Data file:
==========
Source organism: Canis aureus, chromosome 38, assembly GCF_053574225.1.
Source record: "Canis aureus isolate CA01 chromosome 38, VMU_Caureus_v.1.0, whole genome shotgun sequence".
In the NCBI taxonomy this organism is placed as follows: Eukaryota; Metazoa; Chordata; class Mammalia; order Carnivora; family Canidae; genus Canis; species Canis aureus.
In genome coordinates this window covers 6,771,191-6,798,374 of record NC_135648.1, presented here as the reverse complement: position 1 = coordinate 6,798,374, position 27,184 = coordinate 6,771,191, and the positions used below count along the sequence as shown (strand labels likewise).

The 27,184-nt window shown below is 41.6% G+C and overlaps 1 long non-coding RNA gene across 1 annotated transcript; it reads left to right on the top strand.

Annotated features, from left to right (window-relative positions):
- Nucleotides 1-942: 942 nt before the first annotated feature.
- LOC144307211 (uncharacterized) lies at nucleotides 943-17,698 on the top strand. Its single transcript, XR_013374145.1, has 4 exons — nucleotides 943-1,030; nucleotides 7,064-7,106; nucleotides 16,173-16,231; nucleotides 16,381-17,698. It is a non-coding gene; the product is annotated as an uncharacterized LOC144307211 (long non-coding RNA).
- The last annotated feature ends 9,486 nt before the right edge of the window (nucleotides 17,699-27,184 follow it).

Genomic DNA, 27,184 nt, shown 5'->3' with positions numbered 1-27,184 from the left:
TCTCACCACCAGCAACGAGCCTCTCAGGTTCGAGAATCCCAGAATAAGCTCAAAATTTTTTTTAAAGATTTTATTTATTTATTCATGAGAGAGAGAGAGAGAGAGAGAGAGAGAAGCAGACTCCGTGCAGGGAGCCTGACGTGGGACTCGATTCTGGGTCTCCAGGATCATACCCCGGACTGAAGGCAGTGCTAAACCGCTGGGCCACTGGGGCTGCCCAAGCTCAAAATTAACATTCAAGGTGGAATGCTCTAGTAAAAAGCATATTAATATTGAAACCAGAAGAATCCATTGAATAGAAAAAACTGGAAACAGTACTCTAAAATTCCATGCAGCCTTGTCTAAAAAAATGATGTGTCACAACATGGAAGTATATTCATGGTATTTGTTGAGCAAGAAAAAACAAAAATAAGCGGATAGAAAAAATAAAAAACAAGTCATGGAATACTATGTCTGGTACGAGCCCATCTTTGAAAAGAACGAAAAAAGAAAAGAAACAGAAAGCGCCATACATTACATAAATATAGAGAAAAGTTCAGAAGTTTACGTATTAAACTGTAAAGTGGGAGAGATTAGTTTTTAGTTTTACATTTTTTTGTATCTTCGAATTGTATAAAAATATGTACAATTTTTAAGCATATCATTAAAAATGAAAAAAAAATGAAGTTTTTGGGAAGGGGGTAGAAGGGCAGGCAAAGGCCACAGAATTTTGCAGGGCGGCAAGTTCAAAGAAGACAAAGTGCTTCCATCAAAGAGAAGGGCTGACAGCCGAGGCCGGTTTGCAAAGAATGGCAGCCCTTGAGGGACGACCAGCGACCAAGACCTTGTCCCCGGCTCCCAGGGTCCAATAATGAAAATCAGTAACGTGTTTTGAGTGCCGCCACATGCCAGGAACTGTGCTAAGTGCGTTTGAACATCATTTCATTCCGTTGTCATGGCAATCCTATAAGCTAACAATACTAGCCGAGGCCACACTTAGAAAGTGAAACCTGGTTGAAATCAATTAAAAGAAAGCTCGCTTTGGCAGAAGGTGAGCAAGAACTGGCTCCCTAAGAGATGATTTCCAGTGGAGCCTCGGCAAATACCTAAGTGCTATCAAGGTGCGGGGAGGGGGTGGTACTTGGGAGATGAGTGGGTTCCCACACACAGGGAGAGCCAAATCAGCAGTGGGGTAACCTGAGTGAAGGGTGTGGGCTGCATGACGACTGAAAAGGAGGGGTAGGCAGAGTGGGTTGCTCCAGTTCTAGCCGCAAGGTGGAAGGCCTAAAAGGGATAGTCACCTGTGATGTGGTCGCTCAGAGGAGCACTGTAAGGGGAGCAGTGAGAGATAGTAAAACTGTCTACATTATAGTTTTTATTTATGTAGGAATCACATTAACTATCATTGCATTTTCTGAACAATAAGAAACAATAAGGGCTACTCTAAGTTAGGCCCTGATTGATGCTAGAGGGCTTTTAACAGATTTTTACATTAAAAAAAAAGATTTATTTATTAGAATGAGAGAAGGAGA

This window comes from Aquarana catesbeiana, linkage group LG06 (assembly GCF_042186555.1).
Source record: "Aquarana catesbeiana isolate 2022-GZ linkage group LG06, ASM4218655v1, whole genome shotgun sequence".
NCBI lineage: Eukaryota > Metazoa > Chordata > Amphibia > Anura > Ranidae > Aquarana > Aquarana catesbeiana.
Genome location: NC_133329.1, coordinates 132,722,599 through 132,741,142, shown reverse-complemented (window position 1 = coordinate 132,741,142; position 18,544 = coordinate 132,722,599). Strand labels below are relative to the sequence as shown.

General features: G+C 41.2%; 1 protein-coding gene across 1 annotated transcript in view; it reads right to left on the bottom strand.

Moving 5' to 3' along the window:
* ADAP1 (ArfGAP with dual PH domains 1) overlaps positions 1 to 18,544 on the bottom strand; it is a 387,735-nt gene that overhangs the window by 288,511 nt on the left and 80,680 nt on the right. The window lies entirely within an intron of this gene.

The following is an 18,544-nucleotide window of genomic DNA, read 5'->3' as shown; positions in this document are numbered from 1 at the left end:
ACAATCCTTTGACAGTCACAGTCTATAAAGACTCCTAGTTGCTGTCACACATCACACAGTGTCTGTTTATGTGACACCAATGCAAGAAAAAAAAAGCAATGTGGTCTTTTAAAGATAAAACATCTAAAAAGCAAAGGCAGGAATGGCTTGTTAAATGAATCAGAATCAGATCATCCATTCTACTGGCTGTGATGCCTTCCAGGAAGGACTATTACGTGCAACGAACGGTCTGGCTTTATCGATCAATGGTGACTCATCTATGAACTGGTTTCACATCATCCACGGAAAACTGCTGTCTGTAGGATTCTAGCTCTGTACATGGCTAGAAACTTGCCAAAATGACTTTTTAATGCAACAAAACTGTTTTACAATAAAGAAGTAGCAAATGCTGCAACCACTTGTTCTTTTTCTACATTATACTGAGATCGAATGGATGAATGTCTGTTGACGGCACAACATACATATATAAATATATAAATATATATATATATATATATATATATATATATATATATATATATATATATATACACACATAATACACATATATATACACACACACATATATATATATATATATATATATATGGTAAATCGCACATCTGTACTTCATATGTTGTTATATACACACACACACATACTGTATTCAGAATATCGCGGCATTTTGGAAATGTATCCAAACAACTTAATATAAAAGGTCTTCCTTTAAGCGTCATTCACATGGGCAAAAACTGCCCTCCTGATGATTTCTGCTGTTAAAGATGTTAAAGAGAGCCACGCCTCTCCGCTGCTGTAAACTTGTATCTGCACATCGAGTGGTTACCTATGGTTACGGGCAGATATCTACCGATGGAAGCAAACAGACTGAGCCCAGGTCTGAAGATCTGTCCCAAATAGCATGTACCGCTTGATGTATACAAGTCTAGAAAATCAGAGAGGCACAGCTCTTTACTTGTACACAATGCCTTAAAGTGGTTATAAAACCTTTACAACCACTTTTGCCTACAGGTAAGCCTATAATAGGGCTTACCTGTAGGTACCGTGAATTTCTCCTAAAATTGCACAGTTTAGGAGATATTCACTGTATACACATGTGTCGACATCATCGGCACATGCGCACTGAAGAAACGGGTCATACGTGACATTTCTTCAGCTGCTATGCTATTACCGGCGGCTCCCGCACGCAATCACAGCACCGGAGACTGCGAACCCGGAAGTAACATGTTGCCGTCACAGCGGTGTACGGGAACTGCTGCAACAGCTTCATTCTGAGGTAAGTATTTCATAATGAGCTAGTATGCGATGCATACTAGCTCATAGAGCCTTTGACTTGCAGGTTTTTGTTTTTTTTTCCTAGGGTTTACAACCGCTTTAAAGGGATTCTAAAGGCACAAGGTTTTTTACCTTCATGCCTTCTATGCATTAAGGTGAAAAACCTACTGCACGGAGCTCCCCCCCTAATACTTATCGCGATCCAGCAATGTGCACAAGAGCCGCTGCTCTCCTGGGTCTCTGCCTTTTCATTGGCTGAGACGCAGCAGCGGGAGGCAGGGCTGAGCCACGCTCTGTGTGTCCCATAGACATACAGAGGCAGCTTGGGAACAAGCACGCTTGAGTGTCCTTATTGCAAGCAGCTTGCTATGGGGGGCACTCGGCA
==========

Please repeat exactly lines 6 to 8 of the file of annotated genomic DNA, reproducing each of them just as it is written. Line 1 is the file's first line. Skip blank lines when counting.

Annotated features, from left to right (window-relative positions):
- Nucleotides 1-942: 942 nt before the first annotated feature.
- LOC144307211 (uncharacterized) lies at nucleotides 943-17,698 on the top strand. Its single transcript, XR_013374145.1, has 4 exons — nucleotides 943-1,030; nucleotides 7,064-7,106; nucleotides 16,173-16,231; nucleotides 16,381-17,698. It is a non-coding gene; the product is annotated as an uncharacterized LOC144307211 (long non-coding RNA).